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Thu, Oct. 17

Roso Ranch in CV – <BR> a paradise for horses<BR>

Give a hard-working person six acres and they could turn them into a paradise for horses.

Schuyler Scharf, owner and operator of Roso Ranch in Chino Valley, poses with Fancy, a registered paint horse he boards, and his dog, Jynx. Schuyler has created a horse boarding paradise and future roping and socializing spot for the community. He offers stabling in covered barns with runs that include feeding, turn-outs and blanketing for a very competitive price. The trio stands in front of the Castle Brook barn with its thick sawdust-covered 12-foot-by-12-foot stalls, with 20-foot runs.

Schuyler Scharf of Chino Valley invested in six acres of bare, flat dirt on Road 4 North, just west of Road 1 West, and turned it into a horse boarding ranch named Roso Ranch that people are happy to call home for their horses. Schuyler also has extensive plans for the future – regular ropings, barbecues and interaction for horses and their owners in Chino Valley.

"It's a lot of hard work ... but it isn't really work to me, because I love taking care of horses," said Schuyler (pronounced Skyler).

In less than a year Schuyler has designed and implemented a complete horse boarding set-up, offering a full-service home for horses at a competitive price.

Roso Ranch features a mare motel that is a covered barn with 12-foot-by-24-foot pipe stalls that extend into the sun. The monthly boarding fee is $150, which includes a twice a day feeding of alfalfa and grass hay mix in the summer (all alfalfa in the winter) turn out for exercise, worming (to rid horses of parasites and worms) and blanketing in cold weather. (If a person's own rent could be so low and cover so much!) And a cool breeze always blows through this barn.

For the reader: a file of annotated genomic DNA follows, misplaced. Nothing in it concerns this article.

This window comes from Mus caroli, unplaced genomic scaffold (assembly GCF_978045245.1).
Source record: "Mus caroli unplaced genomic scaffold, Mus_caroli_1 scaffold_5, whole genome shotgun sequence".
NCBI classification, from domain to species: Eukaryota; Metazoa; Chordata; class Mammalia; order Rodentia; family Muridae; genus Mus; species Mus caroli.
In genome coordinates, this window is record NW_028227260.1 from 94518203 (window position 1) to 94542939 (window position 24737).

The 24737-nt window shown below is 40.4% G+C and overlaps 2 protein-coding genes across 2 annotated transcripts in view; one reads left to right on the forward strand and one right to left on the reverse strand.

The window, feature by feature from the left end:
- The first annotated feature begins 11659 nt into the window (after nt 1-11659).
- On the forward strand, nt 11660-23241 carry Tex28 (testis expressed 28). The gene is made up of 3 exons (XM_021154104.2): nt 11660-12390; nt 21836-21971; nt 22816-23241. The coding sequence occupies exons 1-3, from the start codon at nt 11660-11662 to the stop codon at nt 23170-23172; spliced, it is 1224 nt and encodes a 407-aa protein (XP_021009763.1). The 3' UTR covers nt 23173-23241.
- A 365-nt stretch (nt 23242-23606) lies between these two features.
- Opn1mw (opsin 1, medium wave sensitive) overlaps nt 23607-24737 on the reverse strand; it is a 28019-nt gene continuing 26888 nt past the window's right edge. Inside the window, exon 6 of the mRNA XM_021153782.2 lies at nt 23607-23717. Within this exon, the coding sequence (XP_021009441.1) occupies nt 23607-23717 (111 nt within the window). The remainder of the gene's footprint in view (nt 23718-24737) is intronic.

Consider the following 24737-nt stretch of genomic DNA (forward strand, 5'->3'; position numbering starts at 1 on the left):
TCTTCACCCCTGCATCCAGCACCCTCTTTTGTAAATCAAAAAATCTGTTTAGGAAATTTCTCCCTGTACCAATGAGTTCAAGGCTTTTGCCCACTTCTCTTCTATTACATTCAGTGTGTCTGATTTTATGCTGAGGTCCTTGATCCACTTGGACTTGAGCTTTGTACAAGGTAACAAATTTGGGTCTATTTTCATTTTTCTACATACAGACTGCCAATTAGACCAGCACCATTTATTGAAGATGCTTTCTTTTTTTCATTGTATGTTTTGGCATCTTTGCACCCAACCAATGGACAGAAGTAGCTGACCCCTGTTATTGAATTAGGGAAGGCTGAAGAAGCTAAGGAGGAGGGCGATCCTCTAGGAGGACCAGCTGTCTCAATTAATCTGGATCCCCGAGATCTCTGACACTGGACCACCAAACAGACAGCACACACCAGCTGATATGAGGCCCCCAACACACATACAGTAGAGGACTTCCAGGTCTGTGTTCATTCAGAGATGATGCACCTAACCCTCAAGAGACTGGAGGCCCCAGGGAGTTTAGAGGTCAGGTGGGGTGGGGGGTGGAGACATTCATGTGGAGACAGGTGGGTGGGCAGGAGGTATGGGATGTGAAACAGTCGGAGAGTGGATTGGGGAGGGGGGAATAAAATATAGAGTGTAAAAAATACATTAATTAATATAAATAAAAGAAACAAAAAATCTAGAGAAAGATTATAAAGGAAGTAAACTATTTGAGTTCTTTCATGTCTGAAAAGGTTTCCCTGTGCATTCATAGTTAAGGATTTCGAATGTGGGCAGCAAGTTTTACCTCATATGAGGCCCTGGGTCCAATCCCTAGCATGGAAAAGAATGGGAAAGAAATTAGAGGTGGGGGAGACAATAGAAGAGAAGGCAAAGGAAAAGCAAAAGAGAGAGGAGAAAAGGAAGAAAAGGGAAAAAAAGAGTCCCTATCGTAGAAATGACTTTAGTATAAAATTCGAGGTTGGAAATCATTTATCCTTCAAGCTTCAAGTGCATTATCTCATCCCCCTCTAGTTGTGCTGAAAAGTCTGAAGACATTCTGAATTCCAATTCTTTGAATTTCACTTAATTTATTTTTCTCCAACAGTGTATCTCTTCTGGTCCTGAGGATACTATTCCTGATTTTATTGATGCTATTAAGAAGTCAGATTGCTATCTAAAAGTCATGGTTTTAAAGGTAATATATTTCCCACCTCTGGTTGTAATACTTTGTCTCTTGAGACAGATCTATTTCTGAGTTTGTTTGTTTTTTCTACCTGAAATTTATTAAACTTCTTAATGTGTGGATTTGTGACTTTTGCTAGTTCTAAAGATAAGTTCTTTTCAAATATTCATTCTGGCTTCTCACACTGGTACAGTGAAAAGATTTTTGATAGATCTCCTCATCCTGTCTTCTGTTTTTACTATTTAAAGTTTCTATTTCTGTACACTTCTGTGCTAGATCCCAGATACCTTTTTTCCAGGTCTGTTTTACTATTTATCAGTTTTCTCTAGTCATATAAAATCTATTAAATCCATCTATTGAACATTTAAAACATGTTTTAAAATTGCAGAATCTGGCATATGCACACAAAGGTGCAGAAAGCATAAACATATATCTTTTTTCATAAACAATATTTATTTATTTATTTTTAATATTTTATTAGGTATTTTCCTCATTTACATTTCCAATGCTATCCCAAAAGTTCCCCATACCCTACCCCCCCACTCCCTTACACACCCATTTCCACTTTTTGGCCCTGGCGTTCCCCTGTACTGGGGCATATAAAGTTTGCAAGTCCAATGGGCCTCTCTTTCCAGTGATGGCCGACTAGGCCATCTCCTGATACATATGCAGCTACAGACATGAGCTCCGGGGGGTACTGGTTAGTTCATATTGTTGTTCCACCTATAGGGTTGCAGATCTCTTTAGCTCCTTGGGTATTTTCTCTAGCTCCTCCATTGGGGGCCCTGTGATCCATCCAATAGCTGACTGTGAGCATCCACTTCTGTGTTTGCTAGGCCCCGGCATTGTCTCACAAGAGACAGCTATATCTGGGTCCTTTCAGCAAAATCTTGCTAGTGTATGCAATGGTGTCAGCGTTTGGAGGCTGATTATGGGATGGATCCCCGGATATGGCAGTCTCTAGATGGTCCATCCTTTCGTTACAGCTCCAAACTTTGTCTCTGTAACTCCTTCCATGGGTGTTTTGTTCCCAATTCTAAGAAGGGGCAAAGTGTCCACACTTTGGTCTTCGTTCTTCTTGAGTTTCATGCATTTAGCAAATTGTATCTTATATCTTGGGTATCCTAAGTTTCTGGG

For the show horses, or the horse of an owner who just likes to pamper their horse, a beautiful wood barn with a red roof is the place for them. The Castle Brook Barn has 12-foot-by-12-foot stalls with thick, cushioned sawdust bedding and a 20-foot run, all for $225 per month.

"I like a horse to have the choice of standing in the shade on a hot day or soaking up the sun if it's cool," Schuyler said. Indeed, in the natural realm on the range, horses would hunt up a shade tree on a hot sunny day or lay out in the sun when they instinctively needed their vitamin D. A hot, open corral in the summer, or a cold damp stall in the winter is not comfortable for even the toughest of horses.

Schuyler stopped by his own horse, stabled in the mare motel.

"This is Heavy Duty, or HD for short," he said, introducing the 16- hand gelding. ("Hands" is the term of measurement of a horse's height, at four inches per hand.) "HD is a 15-year-old quarter horse that does it all," Schuyler smiled. "I rope on him and he can head or heal, do barrels and he's great with kids. A horse should perform out of willingness not fear. Once a horse understands its job, they will enjoy doing it."

The roping arena Schuyler pointed to is a little bigger than a standard-sized roping arena because he like do everything first class. It measures 150 feet by 300 feet with excellent footing. He thought of the comfort and ease that the horses would experience. The arena is also available for rent for any equestrian event.

"The parking is wrap around so horse trailers can pull up, unload their horse, ride and load up again without having to back up," Schuyler said. He indicated that this would be a big deal to him if he were driving out to ride or practice roping twice a week. Schuyler also considered the neighbors in his design and keeps everything neat as a pin, including the stalls for fly control.

The backdrop of the working areas – the round pen, arena and even the cement wash rack – all have a mountain backdrop for the boarders to enjoy. The Bill Williams Mountain range and San Francisco Peaks are to the northeast and Granite Mountain graces the south view.

A pretty registered paint follows Schuyler out on the lead rope, to the front of the Caste Brook Barn for a picture. The paint, "Fancy," is owned by Sarai Tenerelli of Chino Valley. Schuyler calls his dog, Jinx, to join them.

"My future plans are to put in lots of shade trees and a barbecue for a laid-back atmosphere," Schuyler said. Roso Ranch is paradise indeed!

For more information about Roso Ranch, call Schuyler Scharf at 636- 8375.

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